534 W 21st Street
As the dominant color in nature, we are at home with green anywhere in the house. Light greens work well in baths and living rooms; mid-range greens are a great accent for kitchens and dining rooms. The calming effect of green makes it popular in hospitals, schools and work environments. (The Rohm and Haas Paint Quality Institute)
NEW YORK—The Paula Cooper Gallery is pleased to present an exhibition of new work by Wayne Gonzales. The exhibition will be on view from March 19 through April 16, 2005, at 534 West 21st Street. This will be the artist’s fourth one-person exhibition at the Paula Cooper Gallery.
Since his first major exhibition in 2001, Gonzales has been known for his politically charged paintings based on photographs or documents culled from the archives of American history and popular culture. His work has dealt with subject matter ranging from the JFK assassination to representations of the White House or the Pentagon, often rendered in a pointillist-like technique in which the images seem to dissolve when viewed up close.
In this exhibition, Gonzales considers the politics of real estate, presenting new paintings of exclusive locations such as tropical resorts, expensive restaurants and luxury condominiums. The canvases, based on found images from the Internet, suggest opulent lifestyles and leisure, but the spaces they depict are devoid of any human presence, appearing as eerie props, or empty shells for the spectacle of affluence. The palette of greens veers sharply from the soothing quality traditionally attached to this color in popular psychology. Rather, the works read like landscapes bathed in a toxic light.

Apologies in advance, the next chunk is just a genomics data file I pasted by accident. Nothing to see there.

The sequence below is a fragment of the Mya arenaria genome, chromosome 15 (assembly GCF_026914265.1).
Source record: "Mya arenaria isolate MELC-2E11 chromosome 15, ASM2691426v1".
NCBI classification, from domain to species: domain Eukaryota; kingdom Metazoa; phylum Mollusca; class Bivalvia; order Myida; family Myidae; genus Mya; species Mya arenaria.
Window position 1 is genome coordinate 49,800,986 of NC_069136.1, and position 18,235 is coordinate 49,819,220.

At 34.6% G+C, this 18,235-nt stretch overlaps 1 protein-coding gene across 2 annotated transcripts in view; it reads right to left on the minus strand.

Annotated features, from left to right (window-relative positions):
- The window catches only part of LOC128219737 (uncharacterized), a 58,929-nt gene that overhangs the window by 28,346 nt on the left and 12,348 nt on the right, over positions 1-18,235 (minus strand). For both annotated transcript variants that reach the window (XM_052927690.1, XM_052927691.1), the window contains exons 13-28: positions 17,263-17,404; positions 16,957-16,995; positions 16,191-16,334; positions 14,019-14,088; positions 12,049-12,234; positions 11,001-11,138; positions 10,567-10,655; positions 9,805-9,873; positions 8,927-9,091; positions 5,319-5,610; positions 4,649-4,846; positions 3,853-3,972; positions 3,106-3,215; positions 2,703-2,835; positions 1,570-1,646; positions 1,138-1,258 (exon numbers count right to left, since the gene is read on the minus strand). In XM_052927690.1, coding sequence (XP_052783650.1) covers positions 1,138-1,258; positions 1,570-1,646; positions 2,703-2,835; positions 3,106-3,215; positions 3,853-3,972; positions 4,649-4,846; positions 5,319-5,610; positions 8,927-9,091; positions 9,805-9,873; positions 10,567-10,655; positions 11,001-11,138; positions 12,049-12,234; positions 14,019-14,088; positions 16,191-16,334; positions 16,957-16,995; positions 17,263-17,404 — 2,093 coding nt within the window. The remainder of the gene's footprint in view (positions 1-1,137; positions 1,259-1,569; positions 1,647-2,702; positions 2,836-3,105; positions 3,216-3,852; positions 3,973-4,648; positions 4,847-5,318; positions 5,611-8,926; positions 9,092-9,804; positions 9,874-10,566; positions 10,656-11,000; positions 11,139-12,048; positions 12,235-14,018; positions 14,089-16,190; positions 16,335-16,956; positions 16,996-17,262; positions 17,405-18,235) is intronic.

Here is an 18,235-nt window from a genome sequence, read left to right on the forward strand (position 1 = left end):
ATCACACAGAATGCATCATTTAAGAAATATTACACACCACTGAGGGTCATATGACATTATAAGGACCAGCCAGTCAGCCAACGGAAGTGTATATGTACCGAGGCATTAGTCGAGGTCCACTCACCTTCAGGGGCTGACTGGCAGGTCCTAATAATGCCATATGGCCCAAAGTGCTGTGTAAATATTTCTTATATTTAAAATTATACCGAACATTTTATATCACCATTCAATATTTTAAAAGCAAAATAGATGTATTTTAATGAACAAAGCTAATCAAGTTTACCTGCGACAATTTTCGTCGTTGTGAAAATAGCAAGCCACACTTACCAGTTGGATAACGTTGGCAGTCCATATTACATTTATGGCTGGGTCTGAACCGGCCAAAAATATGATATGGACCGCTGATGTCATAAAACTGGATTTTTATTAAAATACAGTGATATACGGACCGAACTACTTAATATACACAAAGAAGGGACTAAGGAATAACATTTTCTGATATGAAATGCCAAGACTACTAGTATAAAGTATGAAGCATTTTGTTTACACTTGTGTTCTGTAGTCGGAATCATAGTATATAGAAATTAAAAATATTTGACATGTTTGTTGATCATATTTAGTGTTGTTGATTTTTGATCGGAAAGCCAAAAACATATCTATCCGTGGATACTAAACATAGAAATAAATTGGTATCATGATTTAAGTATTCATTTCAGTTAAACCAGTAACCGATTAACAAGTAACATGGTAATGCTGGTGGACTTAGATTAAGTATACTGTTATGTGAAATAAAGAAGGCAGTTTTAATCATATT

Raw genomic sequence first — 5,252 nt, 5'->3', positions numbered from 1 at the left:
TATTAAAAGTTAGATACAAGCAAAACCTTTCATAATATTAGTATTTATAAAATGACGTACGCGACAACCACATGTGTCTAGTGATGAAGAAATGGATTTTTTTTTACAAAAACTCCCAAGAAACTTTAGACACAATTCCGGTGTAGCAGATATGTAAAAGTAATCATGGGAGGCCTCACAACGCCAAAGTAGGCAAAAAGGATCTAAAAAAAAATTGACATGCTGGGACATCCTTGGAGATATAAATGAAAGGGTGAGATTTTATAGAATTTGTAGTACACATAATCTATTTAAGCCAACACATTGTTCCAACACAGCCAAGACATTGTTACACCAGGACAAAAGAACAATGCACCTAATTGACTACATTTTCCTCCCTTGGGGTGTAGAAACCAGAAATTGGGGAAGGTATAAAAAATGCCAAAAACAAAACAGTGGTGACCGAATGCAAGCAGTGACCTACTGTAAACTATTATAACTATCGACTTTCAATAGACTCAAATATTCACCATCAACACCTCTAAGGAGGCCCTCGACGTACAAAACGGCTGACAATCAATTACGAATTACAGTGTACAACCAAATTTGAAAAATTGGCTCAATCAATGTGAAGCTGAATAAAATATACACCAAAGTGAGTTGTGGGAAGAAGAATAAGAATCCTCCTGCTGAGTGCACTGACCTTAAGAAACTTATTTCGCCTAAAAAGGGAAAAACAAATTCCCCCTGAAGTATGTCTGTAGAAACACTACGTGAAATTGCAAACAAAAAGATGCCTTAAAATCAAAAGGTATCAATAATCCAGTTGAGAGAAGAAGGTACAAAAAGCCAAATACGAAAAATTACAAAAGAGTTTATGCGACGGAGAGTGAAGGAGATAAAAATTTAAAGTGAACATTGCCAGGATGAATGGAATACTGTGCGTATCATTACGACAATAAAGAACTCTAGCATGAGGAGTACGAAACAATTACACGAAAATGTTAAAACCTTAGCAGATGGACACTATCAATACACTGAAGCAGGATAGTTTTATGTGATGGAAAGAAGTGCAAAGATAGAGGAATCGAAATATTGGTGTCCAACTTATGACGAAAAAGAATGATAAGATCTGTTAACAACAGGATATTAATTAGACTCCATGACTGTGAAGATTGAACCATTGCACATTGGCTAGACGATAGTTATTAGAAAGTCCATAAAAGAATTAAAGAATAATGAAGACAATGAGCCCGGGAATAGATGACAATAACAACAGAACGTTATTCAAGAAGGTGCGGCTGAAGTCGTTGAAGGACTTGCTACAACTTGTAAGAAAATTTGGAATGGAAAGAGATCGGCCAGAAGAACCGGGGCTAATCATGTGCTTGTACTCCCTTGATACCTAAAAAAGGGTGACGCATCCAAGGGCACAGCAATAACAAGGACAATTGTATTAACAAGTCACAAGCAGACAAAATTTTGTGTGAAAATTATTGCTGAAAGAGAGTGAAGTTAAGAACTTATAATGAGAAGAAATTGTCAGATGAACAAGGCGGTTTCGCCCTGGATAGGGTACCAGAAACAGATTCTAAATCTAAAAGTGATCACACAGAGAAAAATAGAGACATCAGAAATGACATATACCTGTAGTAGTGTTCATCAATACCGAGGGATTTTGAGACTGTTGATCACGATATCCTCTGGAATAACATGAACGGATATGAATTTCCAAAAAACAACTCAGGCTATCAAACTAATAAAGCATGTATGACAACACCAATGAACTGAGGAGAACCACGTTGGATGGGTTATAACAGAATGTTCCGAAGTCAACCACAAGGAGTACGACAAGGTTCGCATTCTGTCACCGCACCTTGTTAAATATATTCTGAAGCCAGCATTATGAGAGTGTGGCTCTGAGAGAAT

Collectively, the paintings function like a critical lens on contemporary representations of wealth, status, and desire.
Wayne Gonzales started exhibiting in the mid-1990s and had his first one-person show in New York in 1997. His work from that period included face or cityscape paintings distorted to varying degrees of abstraction, often with the help of a computer. His work is in public and private collections in the United States and Europe, most notably the Dallas Museum of Art and the Albright-Knox Art Gallery. Gonzales lives and works in New York.